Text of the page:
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Comment ad hominem (Score 1) 536

This seems like a dig at Sarah Sharp, implying that she hasn't contributed anything, and further implying that one's argument is wrong or unworthy if you haven't contributed work. This is basically ad hominem. Whether someone has contributed work is irrelevant to whether their argument is sound or not.

Comment Re:How it should be (Score 1) 536

Sadly I predict that many comments here won't get that. They will instead call him a pussy because he couldn't stand the heat, and acted like a girl by leaving. Let's see if I'm right.

If people sling misogynistic, sexist comments like that at him, then I'd say he was absolutely right.

Referring to women's genitals or their gender to insult a man is doubly sexist and inappropriate.

Comment Re:Easy (Score 1) 381

I've never seen a serious, credible libertarian advocate pure absolute 100% anarchy, just like I've never seen a serious, credible businessperson advocate 100% unrestrained laissez-faire capitalism. What I have seen is such people making arguments for a step closer to those things, an alteration or rethinking of the current balance or list of priorities.

What I've seen time and time again is that "libertarians" vocally object to regulation that hurts their profits and government programs that don't benefit them, and are very quiet about regulation and programs that do benefit or protect them.

See: industrialists who want to dump shit in the local river, but also want the police to bust down the doors of someone who is making copies of their widgets.

See: rich people who don't want social welfare programs, but want the city to plow their private drive.

See: the handicapped guy at my local makerspace whose rear window is covered in libertarian/Ayn-Randian stickers, but parks in the handicapped parking spot, and filed a complaint with the state when his space wasn't cleared fast enough last year, costing the makerspace $6,000 in fines.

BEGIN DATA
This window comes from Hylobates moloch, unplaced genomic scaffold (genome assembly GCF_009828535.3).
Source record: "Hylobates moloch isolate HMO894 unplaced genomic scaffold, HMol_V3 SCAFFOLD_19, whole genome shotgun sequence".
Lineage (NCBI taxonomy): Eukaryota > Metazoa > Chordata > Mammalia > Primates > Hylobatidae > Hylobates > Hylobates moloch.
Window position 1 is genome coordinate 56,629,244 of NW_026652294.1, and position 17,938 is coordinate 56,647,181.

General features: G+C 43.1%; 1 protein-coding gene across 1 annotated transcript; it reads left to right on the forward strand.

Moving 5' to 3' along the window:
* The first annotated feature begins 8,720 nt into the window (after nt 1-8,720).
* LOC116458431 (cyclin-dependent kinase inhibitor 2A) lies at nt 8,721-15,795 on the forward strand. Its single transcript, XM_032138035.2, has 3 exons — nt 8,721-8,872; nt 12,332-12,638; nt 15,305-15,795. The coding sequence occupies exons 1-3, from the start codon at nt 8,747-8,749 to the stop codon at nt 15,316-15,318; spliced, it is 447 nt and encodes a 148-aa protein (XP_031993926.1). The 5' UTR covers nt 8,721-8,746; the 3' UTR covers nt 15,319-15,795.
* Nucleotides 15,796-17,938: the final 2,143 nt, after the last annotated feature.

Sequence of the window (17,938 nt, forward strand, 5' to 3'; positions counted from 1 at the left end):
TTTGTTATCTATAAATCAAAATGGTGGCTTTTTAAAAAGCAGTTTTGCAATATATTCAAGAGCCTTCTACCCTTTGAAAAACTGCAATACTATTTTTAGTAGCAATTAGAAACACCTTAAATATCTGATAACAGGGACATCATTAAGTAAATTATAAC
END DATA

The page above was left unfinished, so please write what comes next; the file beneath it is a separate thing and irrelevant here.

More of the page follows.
See: rural residents who hate "tax and spend liberals" and demand their representatives vote against any sort of social programs or things that benefit cities.....but live in revenue-negative states and are more than happy to take from the public till for the thousands of miles of roads one or two people a day drive down, huge fancy new medical and community centers, etc...not to mention the massive farm subsidies. Rural politicians survive mostly by pointing a grubby finger at other politicians for supporting programs that don't benefit Joe Midwesterner, while quietly making sure Joe has smooth roads everywhere he drives his assault-vehicle-sized pickup and a nice football stadium for Joe's kids to play in, and the shiniest fire trucks with NBC gear in case the "towelheads" decide to dirty-bomb his town.

(Seriously: DHS pays for fire trucks in the middle of nowhere to get positive-pressure, nuke/bio/chem filtration systems. It's insane.)

These "baby with the bathwater" excuses for argumentation really get tiresome. They don't remotely represent what any thinking person actually believes. Thus, they are strawmen.

And you've created your own strawman: libertarians who don't act out of pure selfishness.

Comment Minecraft? Secret? Huh? (Score 1) 842

The dude was head of a company that made one of the top-selling software packages of all time. He sold the company to Microsoft.

When someone googles your name and they get "minecraft creator sells to MS for $2BN", there is no way to not tell people.